- The department of energy said it will take at least six months for there to be signs of progress in electricity generation.
- This after President Cyril Ramaphosa announced a series of reforms to improve electricity availability.
- Loadshedding was predominantly to blame for South Africa’s 1.4% GDP decline at the end of 2019.
- For more stories go to www.BusinessInsider.co.za.
One month since President Cyril Ramaphosa announced wide-ranging electricity generation reforms, the department of energy said it will take at least another six months for signs of progress.
In his State of the Nation Address Address in February, Ramaphosa said the state will, among others, initiate the procurement of emergency power to deliver electricity to the grid in three months, open the fifth bid window for independent power producers (IPPs), and allow municipalities to buy power directly from IPPs.
This as the country continues to battle with rolling blackouts, or load shedding, which was predominantly to blame for a 1.4% gross domestic product (GDP) decline at the end of 2019.
Minister of resources and energy spokesperson Natie Shabangu said the department is hard at work to give effect to the commitments made by Ramaphosa.
“[However] it is envisaged that these initiatives will start yielding the desired results in the next six to 18 months,” Shabangu told Business Insider South Africa.
He said discussions with the IPPs are at an advanced stage with regards to required changes to the already agreed on contractual arrangements of Window 4 projects.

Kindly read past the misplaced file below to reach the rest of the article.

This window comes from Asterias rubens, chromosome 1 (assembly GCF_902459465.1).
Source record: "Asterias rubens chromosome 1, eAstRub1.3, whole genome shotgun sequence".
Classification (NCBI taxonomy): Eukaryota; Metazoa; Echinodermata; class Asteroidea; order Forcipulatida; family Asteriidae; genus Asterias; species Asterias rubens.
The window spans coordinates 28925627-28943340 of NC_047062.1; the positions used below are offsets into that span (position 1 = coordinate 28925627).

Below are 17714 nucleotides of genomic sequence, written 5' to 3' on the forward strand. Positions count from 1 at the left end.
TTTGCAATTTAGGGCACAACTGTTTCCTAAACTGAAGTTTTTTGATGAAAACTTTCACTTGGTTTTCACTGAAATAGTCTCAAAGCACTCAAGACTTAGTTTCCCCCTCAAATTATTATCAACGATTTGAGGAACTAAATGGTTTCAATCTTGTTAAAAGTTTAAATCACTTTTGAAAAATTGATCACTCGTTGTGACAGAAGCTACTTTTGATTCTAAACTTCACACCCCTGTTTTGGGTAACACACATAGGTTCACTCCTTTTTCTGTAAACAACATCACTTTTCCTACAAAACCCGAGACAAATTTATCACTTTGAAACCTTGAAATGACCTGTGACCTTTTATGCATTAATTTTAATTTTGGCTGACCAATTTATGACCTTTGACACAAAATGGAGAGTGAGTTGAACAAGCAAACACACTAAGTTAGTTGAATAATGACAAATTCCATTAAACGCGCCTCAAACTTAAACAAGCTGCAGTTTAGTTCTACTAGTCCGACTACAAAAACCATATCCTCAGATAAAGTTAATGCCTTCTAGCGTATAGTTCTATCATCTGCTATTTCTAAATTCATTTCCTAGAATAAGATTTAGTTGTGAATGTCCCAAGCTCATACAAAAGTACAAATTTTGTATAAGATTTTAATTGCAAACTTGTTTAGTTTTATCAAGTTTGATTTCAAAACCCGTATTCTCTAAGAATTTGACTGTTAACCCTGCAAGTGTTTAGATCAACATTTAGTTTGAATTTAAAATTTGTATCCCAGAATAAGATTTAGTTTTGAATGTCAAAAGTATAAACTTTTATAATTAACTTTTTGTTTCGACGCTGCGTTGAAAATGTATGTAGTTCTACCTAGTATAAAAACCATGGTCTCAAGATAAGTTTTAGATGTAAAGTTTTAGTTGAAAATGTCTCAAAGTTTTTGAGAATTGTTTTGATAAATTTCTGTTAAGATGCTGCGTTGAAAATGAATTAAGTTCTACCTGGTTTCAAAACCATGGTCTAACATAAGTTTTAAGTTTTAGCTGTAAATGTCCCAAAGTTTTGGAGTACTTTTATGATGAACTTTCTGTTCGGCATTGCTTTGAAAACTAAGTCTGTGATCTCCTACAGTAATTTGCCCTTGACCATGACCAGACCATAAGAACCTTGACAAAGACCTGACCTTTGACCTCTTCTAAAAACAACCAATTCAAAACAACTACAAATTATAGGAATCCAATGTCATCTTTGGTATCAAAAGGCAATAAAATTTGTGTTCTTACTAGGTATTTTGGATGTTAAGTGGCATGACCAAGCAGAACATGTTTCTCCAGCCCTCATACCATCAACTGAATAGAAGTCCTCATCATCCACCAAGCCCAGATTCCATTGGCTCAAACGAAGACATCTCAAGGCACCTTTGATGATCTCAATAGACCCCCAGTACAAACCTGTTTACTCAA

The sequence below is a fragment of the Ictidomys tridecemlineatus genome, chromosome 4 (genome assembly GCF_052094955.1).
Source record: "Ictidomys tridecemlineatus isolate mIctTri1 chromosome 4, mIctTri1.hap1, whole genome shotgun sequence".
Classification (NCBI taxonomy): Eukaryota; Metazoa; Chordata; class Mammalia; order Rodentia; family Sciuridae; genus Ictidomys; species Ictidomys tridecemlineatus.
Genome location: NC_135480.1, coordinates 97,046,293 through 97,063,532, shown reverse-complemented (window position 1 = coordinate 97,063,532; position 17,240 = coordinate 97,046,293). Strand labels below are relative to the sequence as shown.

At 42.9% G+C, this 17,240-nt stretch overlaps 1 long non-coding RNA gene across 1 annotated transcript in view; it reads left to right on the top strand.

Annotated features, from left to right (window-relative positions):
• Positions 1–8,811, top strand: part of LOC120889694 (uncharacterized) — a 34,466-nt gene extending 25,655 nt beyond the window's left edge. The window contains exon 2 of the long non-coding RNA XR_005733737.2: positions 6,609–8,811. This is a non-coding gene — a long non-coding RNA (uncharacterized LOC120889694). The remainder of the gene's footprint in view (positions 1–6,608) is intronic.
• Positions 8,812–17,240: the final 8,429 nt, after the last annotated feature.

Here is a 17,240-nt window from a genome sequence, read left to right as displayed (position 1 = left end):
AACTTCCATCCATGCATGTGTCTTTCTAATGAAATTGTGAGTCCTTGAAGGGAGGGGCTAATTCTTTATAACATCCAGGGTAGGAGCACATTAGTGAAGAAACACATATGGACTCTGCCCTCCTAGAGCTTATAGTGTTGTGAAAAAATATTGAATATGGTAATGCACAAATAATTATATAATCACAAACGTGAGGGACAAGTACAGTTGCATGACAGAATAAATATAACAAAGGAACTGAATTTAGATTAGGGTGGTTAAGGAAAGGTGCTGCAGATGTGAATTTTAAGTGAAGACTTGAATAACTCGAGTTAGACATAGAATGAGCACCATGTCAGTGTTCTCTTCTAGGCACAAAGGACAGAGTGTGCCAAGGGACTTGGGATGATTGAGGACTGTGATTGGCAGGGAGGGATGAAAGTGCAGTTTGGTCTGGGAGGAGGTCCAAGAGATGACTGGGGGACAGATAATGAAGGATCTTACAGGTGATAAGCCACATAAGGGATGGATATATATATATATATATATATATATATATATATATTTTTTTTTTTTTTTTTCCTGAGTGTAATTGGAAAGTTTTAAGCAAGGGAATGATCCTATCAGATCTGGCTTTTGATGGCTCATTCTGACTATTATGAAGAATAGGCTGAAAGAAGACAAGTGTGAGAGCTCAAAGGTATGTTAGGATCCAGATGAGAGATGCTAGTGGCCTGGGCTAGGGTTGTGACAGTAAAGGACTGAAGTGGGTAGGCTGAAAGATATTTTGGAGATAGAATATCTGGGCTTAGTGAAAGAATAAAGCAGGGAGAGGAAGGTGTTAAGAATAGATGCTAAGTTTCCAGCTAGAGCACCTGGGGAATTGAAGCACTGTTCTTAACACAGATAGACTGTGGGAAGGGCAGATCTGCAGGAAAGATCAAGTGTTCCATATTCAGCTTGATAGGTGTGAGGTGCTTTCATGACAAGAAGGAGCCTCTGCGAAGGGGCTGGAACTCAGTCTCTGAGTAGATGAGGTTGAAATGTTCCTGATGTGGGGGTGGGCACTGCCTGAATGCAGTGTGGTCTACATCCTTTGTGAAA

Shabangu said a deputy director-general has also been appointed to lead a working group to deal with hurdles in private generation projects registered at the National Energy Regulator of South Africa (Nersa).
All private generation projects above 1MW have to be registered at Nersa.
Also read: Gwede Mantashe is punting an Eskom plan that would see the government sell everything except high-voltage transmission lines
The department will also soon publish regulations for public comment to enable municipalities in good financial standing to procure or develop their own power generation, Shabangu said.
The City of Cape Town has taken the department to court after asking it since 2017 to allow the city to procure its own electricity.
Minister of resources and energy Gwede Mantashe said the department will oppose the bid, asking the city to instead talk to the department.
Eskom implemented stage 4 load shedding on Tuesday after a unit tripped at the Koeberg nuclear power station in Cape Town.
Eskom CEO Andre de Ruyter previously said that it would take 18 months to deal with plant performance issues before the situation improves.
Natie said the initiatives by the department in the form of additional generation capacity, generation for own use, and municipalities generating own power are meant to supplement supply from Eskom.
“We wish to assure the public that work is progressing as speedily as possible, taking into account the applicable laws and processes,” he said.
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